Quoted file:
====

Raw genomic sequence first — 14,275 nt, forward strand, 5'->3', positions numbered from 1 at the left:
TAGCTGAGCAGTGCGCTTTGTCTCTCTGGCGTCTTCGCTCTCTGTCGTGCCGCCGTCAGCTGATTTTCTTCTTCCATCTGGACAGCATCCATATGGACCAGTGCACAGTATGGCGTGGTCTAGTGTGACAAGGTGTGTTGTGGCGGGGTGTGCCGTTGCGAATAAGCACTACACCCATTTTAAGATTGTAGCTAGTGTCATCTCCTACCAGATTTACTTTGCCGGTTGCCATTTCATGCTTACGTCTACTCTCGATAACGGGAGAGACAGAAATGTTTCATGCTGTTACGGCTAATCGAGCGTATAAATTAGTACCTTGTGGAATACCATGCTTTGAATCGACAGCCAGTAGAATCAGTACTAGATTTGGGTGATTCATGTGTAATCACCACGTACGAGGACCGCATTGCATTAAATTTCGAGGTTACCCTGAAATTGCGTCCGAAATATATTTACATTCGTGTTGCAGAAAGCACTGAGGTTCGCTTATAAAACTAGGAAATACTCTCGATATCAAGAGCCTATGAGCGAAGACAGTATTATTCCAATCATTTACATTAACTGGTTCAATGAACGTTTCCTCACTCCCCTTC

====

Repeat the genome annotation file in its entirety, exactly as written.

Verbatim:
Raw genomic sequence first — 14,275 nt, forward strand, 5'->3', positions numbered from 1 at the left:
TAGCTGAGCAGTGCGCTTTGTCTCTCTGGCGTCTTCGCTCTCTGTCGTGCCGCCGTCAGCTGATTTTCTTCTTCCATCTGGACAGCATCCATATGGACCAGTGCACAGTATGGCGTGGTCTAGTGTGACAAGGTGTGTTGTGGCGGGGTGTGCCGTTGCGAATAAGCACTACACCCATTTTAAGATTGTAGCTAGTGTCATCTCCTACCAGATTTACTTTGCCGGTTGCCATTTCATGCTTACGTCTACTCTCGATAACGGGAGAGACAGAAATGTTTCATGCTGTTACGGCTAATCGAGCGTATAAATTAGTACCTTGTGGAATACCATGCTTTGAATCGACAGCCAGTAGAATCAGTACTAGATTTGGGTGATTCATGTGTAATCACCACGTACGAGGACCGCATTGCATTAAATTTCGAGGTTACCCTGAAATTGCGTCCGAAATATATTTACATTCGTGTTGCAGAAAGCACTGAGGTTCGCTTATAAAACTAGGAAATACTCTCGATATCAAGAGCCTATGAGCGAAGACAGTATTATTCCAATCATTTACATTAACTGGTTCAATGAACGTTTCCTCACTCCCCTTC